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President Bashar al-Assad of Syria may be right to claim U.S. president-elect Donald Trump as a “natural ally.” Mr. al-Assad’s fortunes certainly depend on Russian President Vladimir Putin, and Mr. Trump and Mr. Putin appear to have a rapport, even if it is largely based on a shared taste for bullying and bluster. (Getty Images)
President Bashar al-Assad of Syria may be right to claim U.S. president-elect Donald Trump as a “natural ally.” Mr. al-Assad’s fortunes certainly depend on Russian President Vladimir Putin, and Mr. Trump and Mr. Putin appear to have a rapport, even if it is largely based on a shared taste for bullying and bluster. (Getty Images)

Globe editorial

A frightening triad: Trump, Putin, Assad Add to ...

President Bashar al-Assad of Syria may be right to claim U.S. president-elect Donald Trump as a “natural ally.” Mr. al-Assad’s fortunes certainly depend on Russian President Vladimir Putin, and Mr. Trump and Mr. Putin appear to have a rapport, even if it is largely based on a shared taste for bullying and bluster.

Mr. Trump likes to present himself as blunt, no-nonsense and straightforward. On Syria, he recently said to the Wall Street Journal, with characteristically jumbled prose and logic, “My attitude was you’re fighting Syria, Syria is fighting ISIS, and you have to get rid of ISIS.”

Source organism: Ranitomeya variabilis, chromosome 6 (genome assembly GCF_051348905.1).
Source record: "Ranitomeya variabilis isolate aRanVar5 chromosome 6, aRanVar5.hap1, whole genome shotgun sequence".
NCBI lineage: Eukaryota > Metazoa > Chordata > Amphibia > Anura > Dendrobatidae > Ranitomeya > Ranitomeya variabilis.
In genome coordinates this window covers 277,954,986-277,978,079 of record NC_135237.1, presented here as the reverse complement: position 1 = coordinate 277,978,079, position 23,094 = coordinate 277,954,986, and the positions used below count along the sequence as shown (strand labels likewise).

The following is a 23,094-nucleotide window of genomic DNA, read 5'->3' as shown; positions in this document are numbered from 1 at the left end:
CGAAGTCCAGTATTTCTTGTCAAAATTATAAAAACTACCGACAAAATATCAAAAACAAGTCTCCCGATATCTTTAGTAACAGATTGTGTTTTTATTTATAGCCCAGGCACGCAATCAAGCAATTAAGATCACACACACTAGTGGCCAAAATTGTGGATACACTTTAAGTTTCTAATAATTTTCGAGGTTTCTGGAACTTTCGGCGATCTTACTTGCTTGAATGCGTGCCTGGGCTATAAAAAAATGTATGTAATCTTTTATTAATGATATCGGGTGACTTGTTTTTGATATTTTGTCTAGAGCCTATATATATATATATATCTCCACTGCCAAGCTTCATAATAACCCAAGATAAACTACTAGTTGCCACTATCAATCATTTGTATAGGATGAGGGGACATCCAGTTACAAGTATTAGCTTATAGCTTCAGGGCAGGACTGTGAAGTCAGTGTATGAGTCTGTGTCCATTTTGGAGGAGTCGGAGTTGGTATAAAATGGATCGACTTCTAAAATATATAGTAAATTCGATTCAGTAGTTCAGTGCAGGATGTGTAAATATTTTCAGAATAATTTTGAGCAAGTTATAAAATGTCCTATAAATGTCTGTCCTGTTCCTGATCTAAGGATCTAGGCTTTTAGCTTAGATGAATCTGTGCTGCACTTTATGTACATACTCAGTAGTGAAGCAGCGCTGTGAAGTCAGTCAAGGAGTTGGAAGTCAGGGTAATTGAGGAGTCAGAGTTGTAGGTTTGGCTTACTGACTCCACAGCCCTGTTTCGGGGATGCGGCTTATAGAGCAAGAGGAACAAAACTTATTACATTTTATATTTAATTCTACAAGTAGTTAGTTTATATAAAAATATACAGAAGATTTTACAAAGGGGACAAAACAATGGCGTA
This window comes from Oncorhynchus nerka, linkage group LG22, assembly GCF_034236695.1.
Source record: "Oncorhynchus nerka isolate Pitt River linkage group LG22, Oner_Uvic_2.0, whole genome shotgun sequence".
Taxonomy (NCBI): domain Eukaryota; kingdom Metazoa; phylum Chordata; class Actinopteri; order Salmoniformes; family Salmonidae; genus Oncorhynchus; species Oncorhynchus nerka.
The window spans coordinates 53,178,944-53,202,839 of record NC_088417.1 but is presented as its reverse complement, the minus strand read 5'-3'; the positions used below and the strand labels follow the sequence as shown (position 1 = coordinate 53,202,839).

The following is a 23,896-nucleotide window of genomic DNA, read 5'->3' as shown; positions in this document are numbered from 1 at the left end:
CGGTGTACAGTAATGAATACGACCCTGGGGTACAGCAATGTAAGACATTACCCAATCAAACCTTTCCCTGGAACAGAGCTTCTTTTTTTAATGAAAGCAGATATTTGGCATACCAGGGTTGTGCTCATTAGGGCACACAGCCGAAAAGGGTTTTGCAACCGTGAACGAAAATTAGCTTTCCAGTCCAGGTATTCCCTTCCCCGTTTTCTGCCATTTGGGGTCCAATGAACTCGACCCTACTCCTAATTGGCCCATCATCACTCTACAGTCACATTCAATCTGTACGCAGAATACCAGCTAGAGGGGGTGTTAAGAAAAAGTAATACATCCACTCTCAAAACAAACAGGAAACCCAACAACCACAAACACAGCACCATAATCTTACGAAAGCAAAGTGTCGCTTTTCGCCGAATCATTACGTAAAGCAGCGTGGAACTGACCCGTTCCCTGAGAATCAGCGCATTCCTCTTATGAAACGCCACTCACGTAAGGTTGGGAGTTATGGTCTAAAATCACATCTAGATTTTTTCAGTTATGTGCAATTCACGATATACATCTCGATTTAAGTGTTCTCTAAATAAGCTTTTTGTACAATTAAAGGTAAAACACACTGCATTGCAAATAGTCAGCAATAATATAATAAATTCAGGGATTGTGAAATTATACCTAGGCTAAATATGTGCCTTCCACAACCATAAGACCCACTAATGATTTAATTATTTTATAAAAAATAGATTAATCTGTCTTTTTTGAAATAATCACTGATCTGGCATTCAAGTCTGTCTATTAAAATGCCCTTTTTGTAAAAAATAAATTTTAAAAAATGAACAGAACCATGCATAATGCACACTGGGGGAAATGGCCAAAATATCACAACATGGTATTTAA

To the president-elect, the so-called Islamic State is radical evil in the Middle East. The Assad dynasty’s war crimes, massive destruction of Aleppo and towns, and its use of chemical weapons makes Mr. Assad a piker compared with ISIS, in Mr. Trump’s eyes. What’s more, a friend of Mr. Putin’s appears to be a friend of his.

Thanks to Moscow’s newfound soulmate from Fifth Avenue, Russia’s Syrian client is in a strong position. Mr. Putin has no scruples about bombing Syrian opposition groups. And the subtleties of moderate and not-so-moderate Islamic militias and factions do not appear to interest the U.S. president-elect.

The danger is that, in victory, the Assad family’s savage repression of Syria’s Arab Spring will be repeated, and a terrible punitive campaign could easily ensue.

Will Mr. Putin restrain Mr. Assad? Without external incentives, it’s doubtful. That means the U.S. and its allies must do their best to restrain Russia, and Mr. Assad. The city of Aleppo, in particular, needs relief from war, and some hope of reconstruction.

President Barack Obama has a fair understanding of these matters, but he’s now a lame duck. President-elect Trump seems to be fixated on Daesh and on the impending fall of its capital, Raqqa, as well as the liberation of Mosul. But the Assad regime, which looks like the Syrian civil war’s victory, is the looming threat. Averting another humanitarian catastrophe in Syria may depend on whether the president-elect sees that defeating IS is an end – not the end.

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